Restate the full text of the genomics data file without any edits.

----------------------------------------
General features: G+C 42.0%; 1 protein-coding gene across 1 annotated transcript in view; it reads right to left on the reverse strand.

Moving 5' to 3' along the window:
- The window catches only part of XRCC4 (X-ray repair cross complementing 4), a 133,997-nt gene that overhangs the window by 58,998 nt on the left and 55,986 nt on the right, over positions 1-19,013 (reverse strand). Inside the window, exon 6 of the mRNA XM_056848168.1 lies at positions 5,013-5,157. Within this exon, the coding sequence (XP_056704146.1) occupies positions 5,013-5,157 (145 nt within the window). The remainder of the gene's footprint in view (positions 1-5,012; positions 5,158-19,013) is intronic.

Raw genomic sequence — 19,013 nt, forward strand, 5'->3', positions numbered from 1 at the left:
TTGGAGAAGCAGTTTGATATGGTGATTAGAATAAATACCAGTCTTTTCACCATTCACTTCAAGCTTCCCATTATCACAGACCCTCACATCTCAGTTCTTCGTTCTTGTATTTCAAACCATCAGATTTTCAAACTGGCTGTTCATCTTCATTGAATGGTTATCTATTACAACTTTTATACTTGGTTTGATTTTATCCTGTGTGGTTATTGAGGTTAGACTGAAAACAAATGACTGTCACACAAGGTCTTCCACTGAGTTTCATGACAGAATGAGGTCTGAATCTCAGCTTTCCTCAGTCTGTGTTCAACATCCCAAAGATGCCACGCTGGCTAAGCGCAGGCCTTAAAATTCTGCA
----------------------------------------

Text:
General features: G+C 42.0%; 1 protein-coding gene across 1 annotated transcript in view; it reads right to left on the reverse strand.

Moving 5' to 3' along the window:
- The window catches only part of XRCC4 (X-ray repair cross complementing 4), a 133,997-nt gene that overhangs the window by 58,998 nt on the left and 55,986 nt on the right, over positions 1-19,013 (reverse strand). Inside the window, exon 6 of the mRNA XM_056848168.1 lies at positions 5,013-5,157. Within this exon, the coding sequence (XP_056704146.1) occupies positions 5,013-5,157 (145 nt within the window). The remainder of the gene's footprint in view (positions 1-5,012; positions 5,158-19,013) is intronic.

Raw genomic sequence — 19,013 nt, forward strand, 5'->3', positions numbered from 1 at the left:
TTGGAGAAGCAGTTTGATATGGTGATTAGAATAAATACCAGTCTTTTCACCATTCACTTCAAGCTTCCCATTATCACAGACCCTCACATCTCAGTTCTTCGTTCTTGTATTTCAAACCATCAGATTTTCAAACTGGCTGTTCATCTTCATTGAATGGTTATCTATTACAACTTTTATACTTGGTTTGATTTTATCCTGTGTGGTTATTGAGGTTAGACTGAAAACAAATGACTGTCACACAAGGTCTTCCACTGAGTTTCATGACAGAATGAGGTCTGAATCTCAGCTTTCCTCAGTCTGTGTTCAACATCCCAAAGATGCCACGCTGGCTAAGCGCAGGCCTTAAAATTCTGCA